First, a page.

Theater review: "Guys and Dolls" is full of style and pizazz, even if the show took a while to click on opening night. The stars' chemistry is a bonus.
Maybe I was asking too much of the theater gods.
On the same weekend that Peter Rothstein's Broadway-caliber staging of "Annie" closed at Minneapolis' Children's Theatre, the curtains opened on Rothstein's "Guys and Dolls."
It would have been a nice game of theatrical tag for the director to go from strength to strength. But "Guys and Dolls," which bowed Friday at St. Paul's Ordway Center, falls short of the lofty "Annie."
It's not that this staging of "Guys and Dolls" is a stinker by any stretch. This update of the Frank Loesser classic, which has new interstitial orchestrations by Bruce Monroe, is still a show of style, love and morality. Rothstein has infused it with lots of pizazz while lightening its simplistic message.
The story, adapted by Jo Swerling and Abe Burrows from Damon Runyan's writings, is almost biblical. Sergeant Sarah Brown (Katherine Strohmaier) wants to save souls from sin. Gangster Sky Masterson (Matt Farnsworth) wants to win, no matter the subject. He woos her on a bet. Love leads the way to faith.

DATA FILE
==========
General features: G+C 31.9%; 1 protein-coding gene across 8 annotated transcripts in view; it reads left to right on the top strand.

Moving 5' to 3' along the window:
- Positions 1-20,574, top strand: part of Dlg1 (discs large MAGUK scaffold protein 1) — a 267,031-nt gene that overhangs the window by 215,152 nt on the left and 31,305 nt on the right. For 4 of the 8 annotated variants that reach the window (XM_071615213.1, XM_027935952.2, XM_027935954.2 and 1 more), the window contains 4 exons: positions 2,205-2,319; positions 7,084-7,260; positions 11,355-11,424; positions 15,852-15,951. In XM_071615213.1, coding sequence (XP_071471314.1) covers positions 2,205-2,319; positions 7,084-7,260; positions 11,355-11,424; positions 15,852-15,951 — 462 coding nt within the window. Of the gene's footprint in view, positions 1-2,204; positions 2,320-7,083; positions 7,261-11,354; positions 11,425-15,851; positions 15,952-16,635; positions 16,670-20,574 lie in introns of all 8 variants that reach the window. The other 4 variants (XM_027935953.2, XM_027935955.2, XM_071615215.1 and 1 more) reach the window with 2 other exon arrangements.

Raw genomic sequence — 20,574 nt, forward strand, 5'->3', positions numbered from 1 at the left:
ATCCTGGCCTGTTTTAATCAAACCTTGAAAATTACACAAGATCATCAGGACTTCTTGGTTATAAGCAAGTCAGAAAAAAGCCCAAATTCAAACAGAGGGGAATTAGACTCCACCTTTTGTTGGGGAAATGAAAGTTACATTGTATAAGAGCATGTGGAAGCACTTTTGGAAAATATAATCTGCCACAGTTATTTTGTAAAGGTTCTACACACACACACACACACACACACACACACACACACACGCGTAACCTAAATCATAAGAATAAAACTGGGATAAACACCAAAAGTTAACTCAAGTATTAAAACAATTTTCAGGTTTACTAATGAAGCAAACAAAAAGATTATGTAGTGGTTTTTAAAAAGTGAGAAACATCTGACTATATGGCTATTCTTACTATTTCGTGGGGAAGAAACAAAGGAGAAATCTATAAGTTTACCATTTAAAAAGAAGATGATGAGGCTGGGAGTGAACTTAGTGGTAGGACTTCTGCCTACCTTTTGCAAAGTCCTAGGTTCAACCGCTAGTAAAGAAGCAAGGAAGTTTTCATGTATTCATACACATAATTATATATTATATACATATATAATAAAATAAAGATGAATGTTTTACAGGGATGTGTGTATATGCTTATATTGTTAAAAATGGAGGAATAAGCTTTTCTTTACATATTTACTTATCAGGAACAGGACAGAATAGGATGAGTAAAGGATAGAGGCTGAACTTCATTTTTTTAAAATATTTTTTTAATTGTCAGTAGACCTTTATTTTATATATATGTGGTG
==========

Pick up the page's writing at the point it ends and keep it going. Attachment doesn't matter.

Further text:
Things took a while to click at Friday's opening, which was surprising, given that this "Guys and Dolls" had a multi-week tryout in Seattle. Some of the actors, including the genial gangster trio Nicely-Nicely Johnson (Todd Buonopane), Benny Southstreet (Greg McCormick Allen) and Rusty Charlie (Allen Galli), seemed to be trying too hard for laughs. The antics added to the feeling of the show being, well, antique.
The recurring parade of guys and dolls began to seem like filler. We only needed to see the dolls walking their obviously fake dogs once, no matter how fetching everyone looked in Gregory Poplyk's striking costumes or on Kate Sutton-Johnson's evocative set.
Rothstein has a fairly winning cast. As Sarah and Sky, Strohmaier and Farnsworth have a beautiful chemistry together, especially on the first-act closer, "I've Never Been in Love Before." Her spitfire passion plays well against his Dick Tracy-esque solidness.
Billie Wildrick is delightful as long-engaged moll Adelaide. Her "Take Back Your Mink" is a highlight.
As roly-poly Nicely-Nicely, Buonopane has a big moment in the second act with "Sit Down, You're Rockin' the Boat." Clayton Corzatte, as grandfather Arvide, is winsome on "More I Cannot Wish You."
The orchestra, under maestro Joel Fram's flawless baton, delivers with lyricism and rich color. If the show seems dated, it's partly because we live in an age when a married congressman with a newly pregnant wife tweets images of his package to sundry admirers. It's difficult for "Guys and Dolls" to compete with that.
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